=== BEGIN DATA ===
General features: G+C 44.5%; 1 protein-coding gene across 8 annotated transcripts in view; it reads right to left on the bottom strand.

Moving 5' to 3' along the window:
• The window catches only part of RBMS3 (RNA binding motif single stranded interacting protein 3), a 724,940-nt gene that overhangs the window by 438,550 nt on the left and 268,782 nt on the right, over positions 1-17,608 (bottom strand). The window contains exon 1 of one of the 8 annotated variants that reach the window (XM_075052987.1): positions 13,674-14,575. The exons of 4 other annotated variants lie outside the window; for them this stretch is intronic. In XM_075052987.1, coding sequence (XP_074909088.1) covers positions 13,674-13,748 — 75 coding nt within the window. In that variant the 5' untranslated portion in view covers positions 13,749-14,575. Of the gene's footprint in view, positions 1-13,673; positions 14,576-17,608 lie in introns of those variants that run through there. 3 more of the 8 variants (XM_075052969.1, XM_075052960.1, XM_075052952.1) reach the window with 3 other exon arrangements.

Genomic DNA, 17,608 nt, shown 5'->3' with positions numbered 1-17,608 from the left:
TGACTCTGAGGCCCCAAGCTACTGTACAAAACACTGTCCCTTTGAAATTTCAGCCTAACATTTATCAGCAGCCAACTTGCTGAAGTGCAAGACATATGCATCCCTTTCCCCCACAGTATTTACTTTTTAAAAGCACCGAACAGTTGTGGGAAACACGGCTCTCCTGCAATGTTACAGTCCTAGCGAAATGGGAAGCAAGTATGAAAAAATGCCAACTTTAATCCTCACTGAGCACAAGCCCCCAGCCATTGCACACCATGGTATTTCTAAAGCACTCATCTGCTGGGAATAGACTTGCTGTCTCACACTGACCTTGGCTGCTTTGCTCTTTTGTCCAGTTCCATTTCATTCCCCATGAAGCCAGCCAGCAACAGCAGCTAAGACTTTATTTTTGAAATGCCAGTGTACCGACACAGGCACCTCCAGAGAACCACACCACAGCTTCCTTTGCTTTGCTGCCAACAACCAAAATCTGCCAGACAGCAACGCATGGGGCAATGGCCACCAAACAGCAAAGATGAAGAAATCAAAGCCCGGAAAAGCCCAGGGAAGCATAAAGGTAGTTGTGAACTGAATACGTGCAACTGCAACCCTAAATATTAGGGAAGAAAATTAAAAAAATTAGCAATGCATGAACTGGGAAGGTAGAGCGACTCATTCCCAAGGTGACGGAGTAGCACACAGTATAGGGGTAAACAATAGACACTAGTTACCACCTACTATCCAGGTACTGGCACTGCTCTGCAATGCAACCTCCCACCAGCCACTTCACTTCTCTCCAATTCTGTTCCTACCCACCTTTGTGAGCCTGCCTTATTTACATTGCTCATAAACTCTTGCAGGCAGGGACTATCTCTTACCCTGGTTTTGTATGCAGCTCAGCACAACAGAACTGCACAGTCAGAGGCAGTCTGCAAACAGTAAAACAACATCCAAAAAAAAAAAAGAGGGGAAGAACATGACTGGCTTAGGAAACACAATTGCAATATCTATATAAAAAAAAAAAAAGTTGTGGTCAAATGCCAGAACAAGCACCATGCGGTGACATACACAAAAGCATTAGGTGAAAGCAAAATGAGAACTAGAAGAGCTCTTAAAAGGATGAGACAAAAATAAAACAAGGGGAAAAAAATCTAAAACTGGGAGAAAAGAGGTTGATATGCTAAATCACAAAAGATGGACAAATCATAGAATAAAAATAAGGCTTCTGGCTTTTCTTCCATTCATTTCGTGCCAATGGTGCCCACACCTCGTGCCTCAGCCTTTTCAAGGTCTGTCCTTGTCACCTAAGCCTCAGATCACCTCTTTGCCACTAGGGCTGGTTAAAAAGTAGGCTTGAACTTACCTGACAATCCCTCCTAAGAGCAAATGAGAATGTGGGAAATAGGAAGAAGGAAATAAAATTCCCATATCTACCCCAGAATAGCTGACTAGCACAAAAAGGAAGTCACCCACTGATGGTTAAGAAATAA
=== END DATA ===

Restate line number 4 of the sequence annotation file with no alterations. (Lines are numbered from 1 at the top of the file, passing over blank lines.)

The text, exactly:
Genomic DNA, 17,608 nt, shown 5'->3' with positions numbered 1-17,608 from the left: